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Do we really need to mollycoddle so many apathetic people into voting?

Democracy is on the brain following the shock UK general election result and the pending marriage referendum here…

Image: Shutterstock/Ollyy

DEMOCRACY IS ON the brain, with a spectacular UK election upset coming from nowhere on Friday and a referendum on marriage equality at home on 22 May. The UK election results arrived in on the 70th anniversary of Victory in Europe Day, reminding us that the polls, the counts, the debates and the monster raving looney candidates standing onstage with the Prime Minister of a world power at 5am is a show that we didn’t get for free.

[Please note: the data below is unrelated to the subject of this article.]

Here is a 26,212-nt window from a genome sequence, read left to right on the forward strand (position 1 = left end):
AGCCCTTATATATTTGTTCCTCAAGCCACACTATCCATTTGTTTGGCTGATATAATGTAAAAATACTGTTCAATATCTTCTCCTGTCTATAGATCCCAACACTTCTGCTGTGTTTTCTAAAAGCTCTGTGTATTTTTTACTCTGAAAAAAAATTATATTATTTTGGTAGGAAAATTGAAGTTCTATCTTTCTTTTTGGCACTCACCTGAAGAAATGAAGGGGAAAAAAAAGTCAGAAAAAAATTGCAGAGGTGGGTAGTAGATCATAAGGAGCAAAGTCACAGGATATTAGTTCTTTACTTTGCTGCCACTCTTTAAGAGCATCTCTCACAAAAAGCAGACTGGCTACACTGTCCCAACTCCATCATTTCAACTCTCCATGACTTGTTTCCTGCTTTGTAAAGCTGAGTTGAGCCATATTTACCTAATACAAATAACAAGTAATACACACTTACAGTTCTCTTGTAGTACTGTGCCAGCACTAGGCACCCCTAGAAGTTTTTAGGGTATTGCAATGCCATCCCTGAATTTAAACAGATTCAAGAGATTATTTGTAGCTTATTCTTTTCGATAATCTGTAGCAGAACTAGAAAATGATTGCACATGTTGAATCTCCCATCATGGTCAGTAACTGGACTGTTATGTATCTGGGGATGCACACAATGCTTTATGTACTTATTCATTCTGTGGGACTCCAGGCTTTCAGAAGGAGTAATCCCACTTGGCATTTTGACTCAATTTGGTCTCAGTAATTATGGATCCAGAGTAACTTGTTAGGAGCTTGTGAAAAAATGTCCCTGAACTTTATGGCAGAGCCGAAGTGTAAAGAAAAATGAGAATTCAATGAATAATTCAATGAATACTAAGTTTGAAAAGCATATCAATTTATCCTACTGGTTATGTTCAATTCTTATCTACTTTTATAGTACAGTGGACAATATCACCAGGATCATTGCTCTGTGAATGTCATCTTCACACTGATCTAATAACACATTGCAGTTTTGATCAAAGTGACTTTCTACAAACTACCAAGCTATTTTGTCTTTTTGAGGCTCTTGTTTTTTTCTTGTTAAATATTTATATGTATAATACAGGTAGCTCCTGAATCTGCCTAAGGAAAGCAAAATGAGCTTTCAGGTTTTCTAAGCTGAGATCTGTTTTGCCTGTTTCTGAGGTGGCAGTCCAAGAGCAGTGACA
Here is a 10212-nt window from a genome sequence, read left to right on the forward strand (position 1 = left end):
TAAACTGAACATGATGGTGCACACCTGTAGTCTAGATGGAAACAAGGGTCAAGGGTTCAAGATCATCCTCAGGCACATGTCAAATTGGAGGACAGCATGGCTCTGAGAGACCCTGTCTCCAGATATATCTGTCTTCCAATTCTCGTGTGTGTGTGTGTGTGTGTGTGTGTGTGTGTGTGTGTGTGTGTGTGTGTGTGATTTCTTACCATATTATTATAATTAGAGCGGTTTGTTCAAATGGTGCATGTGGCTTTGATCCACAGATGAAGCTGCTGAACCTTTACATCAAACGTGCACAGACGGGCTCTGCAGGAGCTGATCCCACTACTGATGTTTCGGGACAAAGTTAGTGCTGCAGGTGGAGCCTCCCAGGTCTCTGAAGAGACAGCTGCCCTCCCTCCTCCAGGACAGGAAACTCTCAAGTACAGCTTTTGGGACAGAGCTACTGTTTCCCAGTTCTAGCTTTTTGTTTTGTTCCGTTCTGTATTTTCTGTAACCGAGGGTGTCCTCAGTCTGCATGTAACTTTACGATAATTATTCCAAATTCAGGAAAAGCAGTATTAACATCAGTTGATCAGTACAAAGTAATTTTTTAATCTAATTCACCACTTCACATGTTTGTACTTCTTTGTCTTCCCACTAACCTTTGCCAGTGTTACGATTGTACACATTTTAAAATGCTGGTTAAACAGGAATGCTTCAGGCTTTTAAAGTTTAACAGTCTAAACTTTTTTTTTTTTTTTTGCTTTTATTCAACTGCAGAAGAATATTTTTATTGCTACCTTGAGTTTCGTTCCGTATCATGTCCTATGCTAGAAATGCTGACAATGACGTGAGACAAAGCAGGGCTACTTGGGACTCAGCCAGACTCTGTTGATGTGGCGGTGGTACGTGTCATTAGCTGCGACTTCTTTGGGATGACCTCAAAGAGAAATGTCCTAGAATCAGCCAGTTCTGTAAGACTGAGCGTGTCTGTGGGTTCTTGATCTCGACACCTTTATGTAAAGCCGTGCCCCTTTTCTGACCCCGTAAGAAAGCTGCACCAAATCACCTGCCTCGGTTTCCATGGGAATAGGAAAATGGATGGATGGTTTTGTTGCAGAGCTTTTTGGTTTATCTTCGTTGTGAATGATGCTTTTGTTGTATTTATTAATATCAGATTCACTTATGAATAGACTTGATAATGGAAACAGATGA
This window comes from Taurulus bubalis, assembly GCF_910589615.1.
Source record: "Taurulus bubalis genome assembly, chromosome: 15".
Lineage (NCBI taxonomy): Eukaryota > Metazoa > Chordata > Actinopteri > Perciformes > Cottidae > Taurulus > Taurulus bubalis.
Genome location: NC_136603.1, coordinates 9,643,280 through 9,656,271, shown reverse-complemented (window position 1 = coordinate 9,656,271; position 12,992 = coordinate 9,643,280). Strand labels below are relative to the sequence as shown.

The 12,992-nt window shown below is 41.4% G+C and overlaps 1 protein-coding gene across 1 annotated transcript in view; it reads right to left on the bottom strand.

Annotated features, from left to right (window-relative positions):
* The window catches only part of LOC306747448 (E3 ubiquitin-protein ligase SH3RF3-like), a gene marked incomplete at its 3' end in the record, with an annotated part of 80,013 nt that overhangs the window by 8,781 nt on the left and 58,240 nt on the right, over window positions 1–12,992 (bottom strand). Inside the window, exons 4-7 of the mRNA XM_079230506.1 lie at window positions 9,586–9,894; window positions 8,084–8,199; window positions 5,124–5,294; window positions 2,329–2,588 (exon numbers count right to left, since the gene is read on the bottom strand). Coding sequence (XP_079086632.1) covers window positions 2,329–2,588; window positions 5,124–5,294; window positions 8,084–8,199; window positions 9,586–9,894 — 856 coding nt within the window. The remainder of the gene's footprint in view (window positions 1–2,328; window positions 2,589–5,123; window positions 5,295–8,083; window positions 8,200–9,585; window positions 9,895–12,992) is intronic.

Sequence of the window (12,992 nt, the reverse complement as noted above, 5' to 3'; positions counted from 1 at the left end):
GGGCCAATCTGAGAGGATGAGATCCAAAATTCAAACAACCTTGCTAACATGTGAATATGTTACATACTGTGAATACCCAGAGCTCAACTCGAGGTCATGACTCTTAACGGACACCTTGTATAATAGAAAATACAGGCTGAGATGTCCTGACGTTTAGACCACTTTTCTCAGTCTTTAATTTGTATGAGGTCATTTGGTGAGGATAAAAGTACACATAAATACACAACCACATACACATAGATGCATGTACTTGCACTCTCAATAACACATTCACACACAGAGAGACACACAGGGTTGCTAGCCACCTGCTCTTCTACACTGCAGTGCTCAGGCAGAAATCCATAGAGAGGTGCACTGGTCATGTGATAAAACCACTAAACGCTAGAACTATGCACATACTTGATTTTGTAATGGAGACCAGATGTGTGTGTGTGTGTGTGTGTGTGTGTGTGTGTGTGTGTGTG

The two referendums to be held here on 22 May, with one of them that actually matters, have mobilised sections of society usually disengaged from the political process. The young in particular have been energised by marriage equality and are helping to drive a dynamic campaign with an energy all of its own, separate to the usual political machines that typically run these things.

The big worry for the Yes campaign is low turnout among the under 30s. According to the most recent RedC polling, 55% of those in the over 65 age group intend to vote no or aren’t sure. Referendum trends tell us that don’t knows tend to vote no. Among those aged 18-24, only 8% say they will vote no or aren’t sure. Intentions are wonderful things, but there are cohorts of people so engaged in the issue but disengaged in the process that their intention might not matter on the day.